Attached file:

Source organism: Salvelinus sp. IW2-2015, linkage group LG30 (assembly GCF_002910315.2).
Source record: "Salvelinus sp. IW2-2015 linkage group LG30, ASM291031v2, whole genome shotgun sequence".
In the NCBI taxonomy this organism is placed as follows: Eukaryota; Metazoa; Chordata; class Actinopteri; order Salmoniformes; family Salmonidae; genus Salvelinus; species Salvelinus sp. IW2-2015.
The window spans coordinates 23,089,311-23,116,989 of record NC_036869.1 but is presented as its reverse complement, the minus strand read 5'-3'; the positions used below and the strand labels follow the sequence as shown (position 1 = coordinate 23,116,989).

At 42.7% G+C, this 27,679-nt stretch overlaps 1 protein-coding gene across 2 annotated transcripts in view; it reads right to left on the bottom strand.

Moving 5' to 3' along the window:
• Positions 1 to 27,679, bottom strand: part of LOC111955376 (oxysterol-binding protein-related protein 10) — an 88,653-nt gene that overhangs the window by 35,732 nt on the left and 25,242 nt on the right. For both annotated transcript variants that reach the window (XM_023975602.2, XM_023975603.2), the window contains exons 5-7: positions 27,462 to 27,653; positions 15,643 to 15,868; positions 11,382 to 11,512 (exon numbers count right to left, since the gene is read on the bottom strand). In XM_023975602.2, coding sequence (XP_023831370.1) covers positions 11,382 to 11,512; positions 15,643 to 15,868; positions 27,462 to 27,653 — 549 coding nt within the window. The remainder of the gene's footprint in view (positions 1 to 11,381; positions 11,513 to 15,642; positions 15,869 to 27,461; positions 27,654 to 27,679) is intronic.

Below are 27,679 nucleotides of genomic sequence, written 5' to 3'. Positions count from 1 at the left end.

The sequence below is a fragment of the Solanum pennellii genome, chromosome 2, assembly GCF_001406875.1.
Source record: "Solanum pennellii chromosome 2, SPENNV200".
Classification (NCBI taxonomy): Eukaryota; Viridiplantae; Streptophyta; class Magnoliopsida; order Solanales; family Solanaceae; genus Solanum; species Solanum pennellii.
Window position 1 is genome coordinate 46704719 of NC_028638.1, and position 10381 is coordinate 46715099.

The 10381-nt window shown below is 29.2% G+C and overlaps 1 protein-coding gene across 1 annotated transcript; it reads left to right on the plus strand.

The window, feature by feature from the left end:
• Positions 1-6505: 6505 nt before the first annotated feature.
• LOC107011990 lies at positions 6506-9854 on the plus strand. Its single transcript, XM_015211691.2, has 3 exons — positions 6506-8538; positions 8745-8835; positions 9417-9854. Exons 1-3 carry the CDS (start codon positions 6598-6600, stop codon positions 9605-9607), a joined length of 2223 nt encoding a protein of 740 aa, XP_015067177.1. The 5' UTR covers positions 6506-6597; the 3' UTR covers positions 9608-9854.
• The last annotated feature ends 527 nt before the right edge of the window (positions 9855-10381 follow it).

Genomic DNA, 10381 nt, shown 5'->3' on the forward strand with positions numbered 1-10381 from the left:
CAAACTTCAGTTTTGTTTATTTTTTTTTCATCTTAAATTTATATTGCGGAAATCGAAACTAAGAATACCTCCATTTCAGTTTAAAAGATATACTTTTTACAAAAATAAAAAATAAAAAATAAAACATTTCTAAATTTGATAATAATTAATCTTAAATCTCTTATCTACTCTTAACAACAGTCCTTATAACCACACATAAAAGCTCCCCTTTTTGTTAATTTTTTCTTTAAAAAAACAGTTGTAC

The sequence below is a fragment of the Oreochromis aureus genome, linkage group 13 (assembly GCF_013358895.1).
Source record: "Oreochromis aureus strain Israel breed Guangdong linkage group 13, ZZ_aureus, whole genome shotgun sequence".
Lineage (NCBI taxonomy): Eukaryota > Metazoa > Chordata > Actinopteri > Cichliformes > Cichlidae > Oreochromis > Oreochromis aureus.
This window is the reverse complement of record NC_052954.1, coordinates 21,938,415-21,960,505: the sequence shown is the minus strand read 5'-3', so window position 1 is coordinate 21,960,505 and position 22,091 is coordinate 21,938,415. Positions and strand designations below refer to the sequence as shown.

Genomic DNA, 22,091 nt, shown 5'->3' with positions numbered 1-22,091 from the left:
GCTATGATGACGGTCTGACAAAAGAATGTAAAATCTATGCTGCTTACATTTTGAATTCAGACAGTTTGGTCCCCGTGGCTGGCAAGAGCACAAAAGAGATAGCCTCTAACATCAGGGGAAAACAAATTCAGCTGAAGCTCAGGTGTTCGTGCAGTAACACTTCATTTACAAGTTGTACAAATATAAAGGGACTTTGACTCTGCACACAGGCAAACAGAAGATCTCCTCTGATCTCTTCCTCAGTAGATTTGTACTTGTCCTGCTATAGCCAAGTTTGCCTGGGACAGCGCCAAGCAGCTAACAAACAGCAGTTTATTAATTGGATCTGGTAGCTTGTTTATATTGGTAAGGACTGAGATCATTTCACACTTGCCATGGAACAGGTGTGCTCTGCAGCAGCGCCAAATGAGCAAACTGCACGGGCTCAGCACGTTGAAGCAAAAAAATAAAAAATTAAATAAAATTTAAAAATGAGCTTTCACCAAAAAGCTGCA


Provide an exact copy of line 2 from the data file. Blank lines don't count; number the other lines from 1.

Source record: "Salvelinus sp. IW2-2015 linkage group LG30, ASM291031v2, whole genome shotgun sequence".